During the second quarter, which saw Tesla deliver an archive number of vehicles but fall short of Wall Street’s earnings estimates, the German firm scooped up 350,258 Tesla stocks, doubling its holdings to a complete of 772 nearly,972 shares. Interestingly, Commerzbank scooped up its new Tesla shares in the next quarter, a time when the electric car machine’s stock hit over two-year lows.

Following an initial quarter that dropped significantly below targets, Tesla shares were bombarded by one negative forecast after another. 10 for TSLA stock at one point. Yet, despite all this, as well as the insistence of Tesla critics that demand for the company’s vehicles is deceased, Commerzbank opted to almost double its investment in the electric car maker. In a way, the German banking giant likely has a unique perspective on the premium auto industry, being in a country that hosts a few of the world’s most iconic premium brands such as BMW, Mercedes-Benz, and Audi.

As such, its significant additional investments in Tesla, especially at the same time when the company’s shares were beleaguered for the most part, bodes well for the Silicon Valley-based carmaker. Tesla seems to be attracting some votes of confidence from notable investors as of late. Apart, from Commerzbank, former Tesla carry and longtime Shark Tank Judge Kevin O’Leary lately exposed on CNBC that he had purchased TSLA stock for himself, on account of Tesla’s remarkable capability to catch the attention of the best skill in the field.

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The market for data labeling, and image labeling specifically, has an especially low barrier to admittance for developing countries where English is not the first vocabulary since classifying images doesn’t require English literacy. This offers hope that we now have ways to drive a more internationally inclusive machine learning overall economy. But dedicated attention is necessary. Governments should research where in the machine-learning value chain they may have a comparative advantage.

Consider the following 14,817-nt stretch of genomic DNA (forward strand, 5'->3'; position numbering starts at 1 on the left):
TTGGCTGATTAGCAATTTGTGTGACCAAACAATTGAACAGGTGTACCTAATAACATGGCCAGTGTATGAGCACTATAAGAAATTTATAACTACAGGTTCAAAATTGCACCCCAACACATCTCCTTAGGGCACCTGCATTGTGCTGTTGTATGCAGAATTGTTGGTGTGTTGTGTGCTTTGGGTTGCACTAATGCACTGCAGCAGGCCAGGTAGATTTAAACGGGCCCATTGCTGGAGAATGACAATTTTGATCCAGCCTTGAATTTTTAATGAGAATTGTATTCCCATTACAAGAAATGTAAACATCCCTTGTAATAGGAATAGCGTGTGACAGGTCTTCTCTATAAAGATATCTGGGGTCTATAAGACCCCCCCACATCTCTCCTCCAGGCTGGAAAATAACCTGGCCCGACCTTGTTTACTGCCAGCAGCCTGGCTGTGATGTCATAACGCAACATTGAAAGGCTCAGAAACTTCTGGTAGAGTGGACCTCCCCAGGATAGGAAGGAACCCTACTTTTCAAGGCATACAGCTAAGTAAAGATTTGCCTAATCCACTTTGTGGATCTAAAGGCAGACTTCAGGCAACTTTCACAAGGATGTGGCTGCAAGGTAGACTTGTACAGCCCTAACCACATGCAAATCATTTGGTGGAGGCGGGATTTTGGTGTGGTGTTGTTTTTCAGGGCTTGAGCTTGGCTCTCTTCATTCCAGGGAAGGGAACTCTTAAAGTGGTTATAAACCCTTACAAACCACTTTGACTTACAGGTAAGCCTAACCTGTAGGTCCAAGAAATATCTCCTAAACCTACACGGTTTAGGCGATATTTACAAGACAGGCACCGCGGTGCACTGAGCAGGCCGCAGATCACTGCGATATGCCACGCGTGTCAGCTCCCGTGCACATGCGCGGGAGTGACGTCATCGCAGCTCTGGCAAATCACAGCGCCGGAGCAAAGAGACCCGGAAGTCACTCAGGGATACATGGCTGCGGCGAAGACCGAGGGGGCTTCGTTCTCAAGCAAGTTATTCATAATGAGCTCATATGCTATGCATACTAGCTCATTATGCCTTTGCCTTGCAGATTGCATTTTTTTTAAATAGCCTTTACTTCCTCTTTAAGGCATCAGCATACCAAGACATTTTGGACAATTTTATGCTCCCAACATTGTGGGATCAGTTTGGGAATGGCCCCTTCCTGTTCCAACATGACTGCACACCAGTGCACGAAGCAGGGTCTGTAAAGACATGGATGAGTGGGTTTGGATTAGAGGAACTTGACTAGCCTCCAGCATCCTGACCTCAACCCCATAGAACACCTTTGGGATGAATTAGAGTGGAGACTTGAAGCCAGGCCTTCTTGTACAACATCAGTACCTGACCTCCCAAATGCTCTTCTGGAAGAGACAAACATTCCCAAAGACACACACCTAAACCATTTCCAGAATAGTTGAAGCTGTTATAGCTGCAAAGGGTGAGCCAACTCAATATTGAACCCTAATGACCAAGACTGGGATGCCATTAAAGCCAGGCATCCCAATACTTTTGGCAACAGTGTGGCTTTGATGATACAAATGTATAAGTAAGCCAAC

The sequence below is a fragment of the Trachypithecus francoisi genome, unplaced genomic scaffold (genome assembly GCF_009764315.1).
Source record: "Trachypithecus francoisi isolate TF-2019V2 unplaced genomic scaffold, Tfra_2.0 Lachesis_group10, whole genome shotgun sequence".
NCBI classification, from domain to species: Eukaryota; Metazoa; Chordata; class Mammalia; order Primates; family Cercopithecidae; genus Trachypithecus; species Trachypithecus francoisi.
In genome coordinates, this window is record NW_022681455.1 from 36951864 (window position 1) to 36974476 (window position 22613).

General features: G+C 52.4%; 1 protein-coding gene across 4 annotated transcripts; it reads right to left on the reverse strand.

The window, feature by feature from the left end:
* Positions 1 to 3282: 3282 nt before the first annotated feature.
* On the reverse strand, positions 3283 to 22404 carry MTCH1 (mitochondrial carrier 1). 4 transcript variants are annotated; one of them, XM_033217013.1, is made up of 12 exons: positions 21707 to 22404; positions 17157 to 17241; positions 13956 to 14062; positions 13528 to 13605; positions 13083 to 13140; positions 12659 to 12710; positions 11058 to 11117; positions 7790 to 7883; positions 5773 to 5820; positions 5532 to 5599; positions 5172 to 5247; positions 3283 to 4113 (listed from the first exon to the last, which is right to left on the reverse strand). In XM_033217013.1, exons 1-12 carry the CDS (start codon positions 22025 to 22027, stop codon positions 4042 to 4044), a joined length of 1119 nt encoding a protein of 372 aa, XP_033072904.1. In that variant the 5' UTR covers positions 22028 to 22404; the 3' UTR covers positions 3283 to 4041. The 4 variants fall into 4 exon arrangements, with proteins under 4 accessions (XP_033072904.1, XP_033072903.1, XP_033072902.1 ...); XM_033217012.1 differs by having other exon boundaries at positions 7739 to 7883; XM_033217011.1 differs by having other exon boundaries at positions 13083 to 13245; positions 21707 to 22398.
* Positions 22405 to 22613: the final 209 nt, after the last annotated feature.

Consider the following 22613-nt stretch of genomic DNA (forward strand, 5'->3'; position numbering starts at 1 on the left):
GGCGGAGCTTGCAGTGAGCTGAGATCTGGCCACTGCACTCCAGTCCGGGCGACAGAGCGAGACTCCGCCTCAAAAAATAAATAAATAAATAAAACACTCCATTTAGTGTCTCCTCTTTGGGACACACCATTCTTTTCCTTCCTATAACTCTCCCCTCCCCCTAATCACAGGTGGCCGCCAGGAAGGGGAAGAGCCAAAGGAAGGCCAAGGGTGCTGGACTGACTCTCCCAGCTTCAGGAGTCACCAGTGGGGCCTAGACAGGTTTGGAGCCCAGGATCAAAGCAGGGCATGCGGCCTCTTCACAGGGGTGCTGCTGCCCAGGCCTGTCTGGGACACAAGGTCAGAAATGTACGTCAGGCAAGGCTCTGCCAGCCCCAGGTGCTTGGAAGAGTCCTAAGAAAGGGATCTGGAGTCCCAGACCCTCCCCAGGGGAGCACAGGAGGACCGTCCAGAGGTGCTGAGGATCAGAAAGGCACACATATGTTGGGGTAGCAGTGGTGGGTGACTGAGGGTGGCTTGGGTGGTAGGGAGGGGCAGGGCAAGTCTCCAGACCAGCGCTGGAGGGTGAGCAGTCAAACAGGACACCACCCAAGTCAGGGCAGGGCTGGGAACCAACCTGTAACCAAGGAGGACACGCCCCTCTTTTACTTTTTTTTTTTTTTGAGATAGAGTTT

Development agencies can form tools to aid such analysis, and they can invest in strategies to help slow starters better position themselves to participate in the device-learning value chain. Researchers can study which stage of the device-learning value chain creates the most value in order to determine whether any given country’s best opportunities for investment are in data collection, data storage, or another stage.

Such research must account for country-specific factors and the magnitude and comparative shelf life of the worthiness created at each stage. For instance, the profitability of operating an HDC directly depends upon local energy prices and data localization laws, among other things. Likewise, a hardware component might become obsolete after three years, while a well-trained data scientist may yield value for decades, possibly becoming more valuable over time with the benefit of experience. Unpacking the profitability of each stage for each country will not be easy, but it can help countries improve their competitive advantage in the age AI.

Finally, it’s important to notice that the physical concentration of machine learning value among the fast movers and even moderate movers will have first- and second-order effects on the distribution of prosperity and power within and between countries. Concentrating talent and wealth in certain countries will exacerbate economic inequality between countries likely.

A similar physical concentration of talent and wealth using cities could also impact land and housing prices, causing demographic shifts. Taken collectively, these first- and second-order influences suggest increasing inequality between and within countries-a different tendency than what took place during the last quarter century, when globalized commercial production increased inequality within countries but decreased inequality across countries. Policymakers must prepare now for the geopolitical outcomes of countries’ varied capabilities and investments in the machine learning value string. Charlotte Stanton is the inaugural director of the Silicon Valley office of the Carnegie Endowment for International Peace as well as a fellow in Carnegie’s Technology and International Affairs Program.

Vivien Lung is a senior policy analyst at Google’s Trust and Safety department. Previously, she was a research helper at Stanford’s Center for Security and International Cooperation and a consultant at Deloitte’s Global Transfer Pricing practice. Nancy (Hanzhuo) Zhang is an analyst for Cornerstone Research. Previously, she worked well for the World Bank or investment company’s Development Impact and Evaluation Unit, the Economist Group, and the Bill and Melinda Gates Foundation. Minori It is a diplomat at the Ministry of Foreign Affairs of Japan.

Steve Weber is a professor of political science and information at the University of California, Berkeley, and the faculty director for the Berkeley Center for Long-Term Cybersecurity. He is experienced in international relations and international political economy with expertise in international and nationwide security, the impact of technology, and the overall political economy of knowledge-intensive sectors software and pharmaceuticals particularly.